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he stood shuffling his feet to try and keep them warm.
He hadn't explained how he'd worked the chances
out, but he was always fond of a formula. Then the
train began to move and he climbed awkwardly into
his compartment. "Give my love to old Joe when
you get to the First Battalion/' was my final effort at
heartiness. He nodded with a crooked smile. Going
out for the third time was a rotten business and his
face showed it.

"I ought to be going with him," I thought, know-
ing that I could have got G.S. at my last Board if Td
had the guts to ask for it. But how could one ask for it
when there was a hope of getting a few more days with
the Cheshire and the weather was so perishing cold
out in France? "What a queer mixture he is," I
thought, as I wandered absent-mindedly away from
the station. Nothing could have been more cheerless
than the rumbling cobbled street by the Docks, with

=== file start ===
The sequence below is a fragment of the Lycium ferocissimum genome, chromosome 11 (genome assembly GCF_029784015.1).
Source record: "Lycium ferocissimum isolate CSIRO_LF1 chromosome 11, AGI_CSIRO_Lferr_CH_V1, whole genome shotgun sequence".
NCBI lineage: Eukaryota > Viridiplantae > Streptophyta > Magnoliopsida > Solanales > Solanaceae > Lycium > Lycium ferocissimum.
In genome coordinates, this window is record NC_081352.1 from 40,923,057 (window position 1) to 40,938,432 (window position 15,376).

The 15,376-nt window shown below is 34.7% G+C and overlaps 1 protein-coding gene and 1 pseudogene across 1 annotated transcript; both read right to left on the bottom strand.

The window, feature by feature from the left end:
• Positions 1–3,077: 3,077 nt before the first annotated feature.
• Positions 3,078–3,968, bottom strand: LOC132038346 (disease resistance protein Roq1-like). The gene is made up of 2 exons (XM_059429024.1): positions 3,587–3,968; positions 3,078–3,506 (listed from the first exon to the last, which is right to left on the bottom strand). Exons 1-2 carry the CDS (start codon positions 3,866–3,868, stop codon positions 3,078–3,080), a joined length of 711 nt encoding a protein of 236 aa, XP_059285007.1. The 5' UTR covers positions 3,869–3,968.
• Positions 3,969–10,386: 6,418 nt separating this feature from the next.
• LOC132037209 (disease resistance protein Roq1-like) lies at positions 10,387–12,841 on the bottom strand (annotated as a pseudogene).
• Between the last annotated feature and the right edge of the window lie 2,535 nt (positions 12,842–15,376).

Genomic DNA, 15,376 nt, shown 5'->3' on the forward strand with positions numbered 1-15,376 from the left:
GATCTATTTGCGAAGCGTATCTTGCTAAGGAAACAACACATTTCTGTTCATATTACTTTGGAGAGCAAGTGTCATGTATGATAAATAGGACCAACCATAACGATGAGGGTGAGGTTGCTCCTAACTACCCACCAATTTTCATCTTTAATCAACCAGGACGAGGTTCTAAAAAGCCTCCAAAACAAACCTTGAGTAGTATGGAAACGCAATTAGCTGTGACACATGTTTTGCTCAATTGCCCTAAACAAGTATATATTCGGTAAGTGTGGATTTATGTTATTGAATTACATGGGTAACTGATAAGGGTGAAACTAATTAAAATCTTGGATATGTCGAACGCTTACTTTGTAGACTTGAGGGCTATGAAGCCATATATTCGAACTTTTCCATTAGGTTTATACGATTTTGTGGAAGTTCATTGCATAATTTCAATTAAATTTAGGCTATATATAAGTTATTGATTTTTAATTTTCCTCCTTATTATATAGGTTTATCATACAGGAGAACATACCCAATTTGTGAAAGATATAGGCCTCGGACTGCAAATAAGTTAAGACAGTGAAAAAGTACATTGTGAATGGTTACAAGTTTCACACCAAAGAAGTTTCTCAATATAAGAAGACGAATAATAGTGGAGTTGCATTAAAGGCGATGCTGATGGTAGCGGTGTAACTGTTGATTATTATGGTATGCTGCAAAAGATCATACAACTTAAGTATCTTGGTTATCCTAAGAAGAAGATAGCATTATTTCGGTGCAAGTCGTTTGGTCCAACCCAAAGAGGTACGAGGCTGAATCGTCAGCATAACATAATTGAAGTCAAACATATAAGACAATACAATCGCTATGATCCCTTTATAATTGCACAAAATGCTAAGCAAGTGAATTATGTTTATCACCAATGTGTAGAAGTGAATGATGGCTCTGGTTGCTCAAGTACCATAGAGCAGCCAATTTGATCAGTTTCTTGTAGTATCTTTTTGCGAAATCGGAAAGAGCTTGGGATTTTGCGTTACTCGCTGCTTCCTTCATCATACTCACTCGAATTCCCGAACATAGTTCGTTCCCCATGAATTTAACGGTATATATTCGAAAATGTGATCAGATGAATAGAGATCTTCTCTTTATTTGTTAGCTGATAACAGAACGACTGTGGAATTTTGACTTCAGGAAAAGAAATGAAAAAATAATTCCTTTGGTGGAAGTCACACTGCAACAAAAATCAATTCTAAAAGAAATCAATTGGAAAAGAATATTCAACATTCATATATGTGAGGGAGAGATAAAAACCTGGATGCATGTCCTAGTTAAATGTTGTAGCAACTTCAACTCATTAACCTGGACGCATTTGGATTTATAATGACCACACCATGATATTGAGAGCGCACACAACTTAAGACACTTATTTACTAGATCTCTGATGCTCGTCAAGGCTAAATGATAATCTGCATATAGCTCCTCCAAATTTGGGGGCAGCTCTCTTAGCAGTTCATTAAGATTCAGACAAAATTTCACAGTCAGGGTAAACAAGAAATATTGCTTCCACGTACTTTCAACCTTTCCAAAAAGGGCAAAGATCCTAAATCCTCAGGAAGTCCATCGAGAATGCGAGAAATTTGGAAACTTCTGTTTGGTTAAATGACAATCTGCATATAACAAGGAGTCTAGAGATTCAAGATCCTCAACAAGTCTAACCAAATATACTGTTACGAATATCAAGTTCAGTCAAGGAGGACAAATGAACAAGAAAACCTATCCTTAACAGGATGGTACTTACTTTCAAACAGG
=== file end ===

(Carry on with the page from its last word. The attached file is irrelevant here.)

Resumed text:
dingy warehouses shutting out the dregs of daylight
and an ash-coloured sky which foretold some more

I remember going back to the hut that night after
Mess. There was snow on the ground, and the shut-
tered glare and muffled din of the explosive works
seemed more than usually grim. Sitting by the stove
I began to read a magazine which David had left be-
hind. It was a propagandist weekly containing trans-
lations from the Foreign Press. A Copenhagen paper
said: "The sons of Europe are being crucified on the
barbed wire because the misguided masses are shout-
ing for it. They do not know what they do, and the
statesmen wash their hands. They dare not deliver
them from their martyr's death. . . ." Was this really
the truth, I wondered; wild talk like that was new to
me. I thought of Dick Tiltwood, and how he used to